The emotional components of disease can be elusive. It is much easier to focus purely on the physical aspect of the person sitting in front of you. But for many of those more difficult cases, the emotional component of the condition will decide the ultimate course of healing. I would like to focus on the symbolic aspect of how the emotional component can affect musculoskeletal cases.

The body presents a symbolism that can help us discover and address the blockages in our lives. Sometimes these symbols are universal but they can also be cultural or personal. They can be obvious or they can be subtle and require ongoing examination to unfold the layers. Sometimes it is a one-time lesson and sometimes they are lifelong reminders. Body symbolism can act like a messenger and if we can interpret those messages accurately, we can help the patient enter a new dimension of health.

These ideas will not apply to every patient, and not every patient is at a point in their lives where they are willing to consider the emotional or mind/body components of their health challenges. Some practitioners will not feel comfortable crossing into the more personal areas of their patient’s lives. However, being aware of these concepts can help the practitioner manage his cases more effectively.

I use these principles in cases where I know my diagnostics have been accurate and the actual treatment process has been good, but the results are either nonexistent or slow, or seem to have hit a plateau for no reason. I never use this information as a club or an accusation. This is not about blaming the patient. It is about leading them into a discovery process so they can learn about themselves. I use my sense of humor to keep it light “You know – (raise my eyebrows and roll my eyes) sometimes when things are not coming along as expected, there can be some emotional factors that are interfering with the healing process.”

Patients seem to be more receptive to the concept of “emotions” as opposed to “mental”. If that sails over the patient’s head and there is no curious response, then that’s as far as I go. I will manage the case on a purely physical level and refer the patient to another type of practitioner if the progress remains impeded.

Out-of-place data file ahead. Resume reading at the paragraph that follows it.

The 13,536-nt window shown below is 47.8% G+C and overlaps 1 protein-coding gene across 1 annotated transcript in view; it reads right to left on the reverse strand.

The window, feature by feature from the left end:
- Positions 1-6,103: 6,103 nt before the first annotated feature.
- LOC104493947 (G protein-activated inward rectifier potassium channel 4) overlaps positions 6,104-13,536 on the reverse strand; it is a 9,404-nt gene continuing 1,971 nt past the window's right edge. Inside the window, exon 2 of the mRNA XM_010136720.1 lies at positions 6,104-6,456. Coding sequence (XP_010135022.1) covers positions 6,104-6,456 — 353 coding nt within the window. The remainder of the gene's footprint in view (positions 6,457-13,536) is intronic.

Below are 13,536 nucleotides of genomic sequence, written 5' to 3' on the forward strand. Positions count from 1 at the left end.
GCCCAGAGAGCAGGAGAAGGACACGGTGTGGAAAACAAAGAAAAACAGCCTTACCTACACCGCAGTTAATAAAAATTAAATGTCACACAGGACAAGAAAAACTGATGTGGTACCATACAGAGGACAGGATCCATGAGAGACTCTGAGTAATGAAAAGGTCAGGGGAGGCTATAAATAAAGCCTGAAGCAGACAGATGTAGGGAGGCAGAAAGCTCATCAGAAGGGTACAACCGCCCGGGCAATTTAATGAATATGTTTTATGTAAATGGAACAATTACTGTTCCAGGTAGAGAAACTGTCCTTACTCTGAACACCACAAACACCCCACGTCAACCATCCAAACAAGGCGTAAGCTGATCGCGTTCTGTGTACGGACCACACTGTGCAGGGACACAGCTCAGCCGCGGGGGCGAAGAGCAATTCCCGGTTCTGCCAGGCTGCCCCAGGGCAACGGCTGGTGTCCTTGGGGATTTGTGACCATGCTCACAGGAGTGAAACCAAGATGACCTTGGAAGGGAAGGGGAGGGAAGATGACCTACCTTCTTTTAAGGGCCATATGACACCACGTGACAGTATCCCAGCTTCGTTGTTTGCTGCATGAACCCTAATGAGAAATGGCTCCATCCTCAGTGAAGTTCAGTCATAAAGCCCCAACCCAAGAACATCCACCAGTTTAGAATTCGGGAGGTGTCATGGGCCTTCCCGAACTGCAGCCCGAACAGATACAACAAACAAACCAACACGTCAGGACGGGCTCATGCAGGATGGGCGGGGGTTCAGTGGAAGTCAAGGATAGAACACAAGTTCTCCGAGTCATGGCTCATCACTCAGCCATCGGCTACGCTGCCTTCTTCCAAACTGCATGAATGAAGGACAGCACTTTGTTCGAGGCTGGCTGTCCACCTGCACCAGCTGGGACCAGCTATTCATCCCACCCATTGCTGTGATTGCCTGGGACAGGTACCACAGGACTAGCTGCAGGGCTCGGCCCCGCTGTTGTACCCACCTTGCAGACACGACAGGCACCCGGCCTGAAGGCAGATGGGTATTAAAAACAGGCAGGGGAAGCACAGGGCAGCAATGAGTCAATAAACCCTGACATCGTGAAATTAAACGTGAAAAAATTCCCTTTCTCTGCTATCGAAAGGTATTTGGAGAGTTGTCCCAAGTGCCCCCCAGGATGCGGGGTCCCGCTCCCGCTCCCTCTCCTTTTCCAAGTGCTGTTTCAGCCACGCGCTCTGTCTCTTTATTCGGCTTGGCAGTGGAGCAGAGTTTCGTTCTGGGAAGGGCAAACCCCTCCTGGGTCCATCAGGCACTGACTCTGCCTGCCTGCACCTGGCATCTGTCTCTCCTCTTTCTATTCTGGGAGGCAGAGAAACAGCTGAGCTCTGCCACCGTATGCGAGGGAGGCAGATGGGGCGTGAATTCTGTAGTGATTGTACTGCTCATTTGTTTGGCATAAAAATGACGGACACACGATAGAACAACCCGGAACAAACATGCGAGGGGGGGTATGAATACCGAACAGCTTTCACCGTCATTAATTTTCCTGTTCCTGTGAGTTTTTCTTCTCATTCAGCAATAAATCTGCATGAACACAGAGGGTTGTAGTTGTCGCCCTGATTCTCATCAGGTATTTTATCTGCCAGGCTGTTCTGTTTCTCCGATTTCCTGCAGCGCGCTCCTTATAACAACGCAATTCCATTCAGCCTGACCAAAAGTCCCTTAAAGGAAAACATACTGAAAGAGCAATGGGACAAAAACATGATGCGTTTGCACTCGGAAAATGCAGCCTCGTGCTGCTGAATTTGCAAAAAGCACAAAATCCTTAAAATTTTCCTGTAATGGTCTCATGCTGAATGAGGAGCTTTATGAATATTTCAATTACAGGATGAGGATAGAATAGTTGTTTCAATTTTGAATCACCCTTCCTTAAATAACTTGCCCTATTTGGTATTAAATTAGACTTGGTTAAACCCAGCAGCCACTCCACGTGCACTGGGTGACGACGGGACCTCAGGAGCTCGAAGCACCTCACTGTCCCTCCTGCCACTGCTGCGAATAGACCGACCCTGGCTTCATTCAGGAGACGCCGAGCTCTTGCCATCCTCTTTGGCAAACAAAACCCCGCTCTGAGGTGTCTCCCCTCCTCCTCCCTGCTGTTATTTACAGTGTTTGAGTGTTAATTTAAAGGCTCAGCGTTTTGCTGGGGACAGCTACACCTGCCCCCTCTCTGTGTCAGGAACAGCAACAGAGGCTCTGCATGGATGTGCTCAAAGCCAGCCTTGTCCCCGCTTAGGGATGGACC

If the patient becomes interested and asks the next question (“really” – “like what?”) then I know there is some ground to work with. My next response is to throw out a basic idea and let them think about it. Sometimes they recognize it right away and sometimes they have to think about it in private, leading to ongoing little discussions. This doesn’t need to take a lot of time. It’s about asking the right questions, in an attitude of love, so the patient can make the discovery for themselves. It is of no help to them if I am the one providing all the answers.

The most change will occur when they figure it out for themselves. Sometimes on the next visit, they will share how they investigated the issue. Sometimes they don’t and I never push. Once again, this is all about the patient discovering new things, not about what I know or what I think. If it looks like the patient is in or heading towards crisis, I encourage them to seek professional counseling.

Since my primary practice is chiropractic, I will focus on the musculoskeletal system, although organic disease symbolism is very interesting.

The Basics of Musculoskeletal Symbology

  1. Neck Pain: Issues of “flexibility of thought” and the willingness to look at things from various perspectives.
  2. Thoracic Pain: Issues of “protecting the heart”, deep hurt perhaps coupled with rejection of love they have offered.